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About the Greater Pascack Valley

The greater Pascack Valley is a great place to live and work. While each town has its own personality, they also are unmistakenly part of the what make the region so special.

The Pascack Valley is the name for a region in Bergen County, New Jersey and is named for the Pascack Brook, which runs down the valley from north to south before joining the Hillsdale Brook at the Oradell reservoir. The region officially consists of eight municipalities: Montvale, Park Ridge, Woodcliff Lake, Hillsdale, Westwood, River Vale, Washington Township, and Emerson. The towns of Oradell and Old Tappan are included in the “greater” Pascack Valley due to their proximity and social-economic similarities to the other towns. 

History of the Pascack Valley Towns

The Pascack Valley region was originally settled by the Lenape “Indians” (native Americans). However, as the Europeans, particularly the Dutch, made early settlements in the region starting in the 1610’s, many of the Lenape were displaced. Most Lenape had left the region by the year 1700. With the signing of the Treaty of Easton in 1758,  the “treaty” officially forced the remaining Lenape to vacate their native lands and relocate westward into territory which is today known as Ohio.

The Dutch were the first Europeans to claim the greater Pascack Valley as their own as part of their colony called “New Netherland.” However, the Dutch lost control of the colony after the “Second Anglo-Dutch War” in 1664 to the British who renamed the colony the “Province of New Jersey.” Dutch settlements were throughout the Pascack Valley with some pre-revolutionary war structures still surviving such as the Wortendyke Barn built circa 1770 located on Pascack Road in Park Ridge.


Interestingly enough, the border between the “Province of New York” and the “Province of New Jersey” (and hence the northern border of the Pascack Valley in what is today Montvale, River Vale and Old Tappan) was disputed and even fought over by early colonists before England’s King George decreed it on September, 1 1773 as is defined today (less than three years before the start of the American Revolutionary War).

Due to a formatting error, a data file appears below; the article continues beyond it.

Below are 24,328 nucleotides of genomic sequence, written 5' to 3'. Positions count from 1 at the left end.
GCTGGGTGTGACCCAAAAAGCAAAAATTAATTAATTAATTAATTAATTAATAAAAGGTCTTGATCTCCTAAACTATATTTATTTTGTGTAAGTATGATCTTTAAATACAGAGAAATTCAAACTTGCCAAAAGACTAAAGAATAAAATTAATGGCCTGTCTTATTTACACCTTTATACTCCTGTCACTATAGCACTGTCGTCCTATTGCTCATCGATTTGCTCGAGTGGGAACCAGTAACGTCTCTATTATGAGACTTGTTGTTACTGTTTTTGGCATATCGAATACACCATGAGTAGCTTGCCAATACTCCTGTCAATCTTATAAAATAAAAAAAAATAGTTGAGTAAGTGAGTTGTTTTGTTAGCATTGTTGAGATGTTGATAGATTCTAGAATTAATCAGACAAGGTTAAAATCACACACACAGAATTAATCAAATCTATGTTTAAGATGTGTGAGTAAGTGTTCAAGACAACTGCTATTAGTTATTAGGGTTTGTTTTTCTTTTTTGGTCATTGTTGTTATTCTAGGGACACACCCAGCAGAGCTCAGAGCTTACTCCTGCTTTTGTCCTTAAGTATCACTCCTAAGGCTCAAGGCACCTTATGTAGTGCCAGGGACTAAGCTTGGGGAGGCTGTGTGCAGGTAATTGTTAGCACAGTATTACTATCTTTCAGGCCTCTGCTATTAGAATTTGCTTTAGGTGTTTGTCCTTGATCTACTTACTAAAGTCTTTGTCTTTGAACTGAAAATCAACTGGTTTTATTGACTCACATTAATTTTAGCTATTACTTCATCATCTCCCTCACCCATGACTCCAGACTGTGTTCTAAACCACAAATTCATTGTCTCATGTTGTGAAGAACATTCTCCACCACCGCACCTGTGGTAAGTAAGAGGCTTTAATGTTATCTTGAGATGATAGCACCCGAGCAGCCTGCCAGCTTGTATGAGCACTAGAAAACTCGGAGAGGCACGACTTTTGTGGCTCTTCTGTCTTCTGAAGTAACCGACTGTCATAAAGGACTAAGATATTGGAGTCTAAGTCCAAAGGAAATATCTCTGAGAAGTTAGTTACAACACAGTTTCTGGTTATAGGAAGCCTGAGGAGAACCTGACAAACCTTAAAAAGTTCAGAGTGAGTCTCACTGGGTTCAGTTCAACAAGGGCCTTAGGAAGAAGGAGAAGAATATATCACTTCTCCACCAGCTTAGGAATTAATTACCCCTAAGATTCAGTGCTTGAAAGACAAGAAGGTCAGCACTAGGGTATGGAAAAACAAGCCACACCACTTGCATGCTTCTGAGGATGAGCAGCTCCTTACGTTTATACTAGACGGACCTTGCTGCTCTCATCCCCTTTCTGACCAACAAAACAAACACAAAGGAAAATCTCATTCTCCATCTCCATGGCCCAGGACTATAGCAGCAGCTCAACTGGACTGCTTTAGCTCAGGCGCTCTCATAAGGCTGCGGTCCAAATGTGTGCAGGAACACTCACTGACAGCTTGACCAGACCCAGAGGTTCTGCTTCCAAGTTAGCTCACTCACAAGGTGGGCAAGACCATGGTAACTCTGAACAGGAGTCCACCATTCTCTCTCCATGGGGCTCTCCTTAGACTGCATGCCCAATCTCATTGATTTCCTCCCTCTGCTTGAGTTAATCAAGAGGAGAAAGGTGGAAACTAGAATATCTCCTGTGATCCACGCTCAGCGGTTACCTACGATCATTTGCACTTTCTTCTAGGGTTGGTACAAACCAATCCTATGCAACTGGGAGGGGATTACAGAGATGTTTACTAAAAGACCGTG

The greater Pascack Valley area changed names several times under British rule. Initially the area was part of the township of “New Barbadoes” founded in 1710 (which later evolved today what is Hackensack). The greater Pascack Valley area was then included in “Harrington Township” which was formed by Royal Charter on June 22, 1775. The new township stretched from the Hudson River on the east to the Saddle River in the west, and north to the New York border. It was named after the Haring family, early settlers to the region. The entire Pascack Valley area remained named Harrington Township until 1840.

The American Revolutionary War had a big impact on the Pascack Valley region. General George Washington is reported to have often stayed in the region and, in particular, numerous time at a home known today as “Seven Chimneys” in Washington Township.

Besides the British and Americans traversing and skirmishing in the area, one notable war incident known as the “Baylor Massacre” occurred in what is now River Vale. In 1778, four battalions of British infantry launched a surprise attack on about 100 Dragoons (a “light cavalry” unit primarily used for scouting, patrolling, covering missions, and for courier service). The Dragoons were silently attacked with bayonets while they slept in various houses and barns in the area which resulted in at least 69 of the Americans killed, injured or taken prisoner. A county park now marks the site where 6 members of the 3rd Continental Light Dragoons (a mounted regiment of the Continental Army) were were buried in three abandoned tanning vats.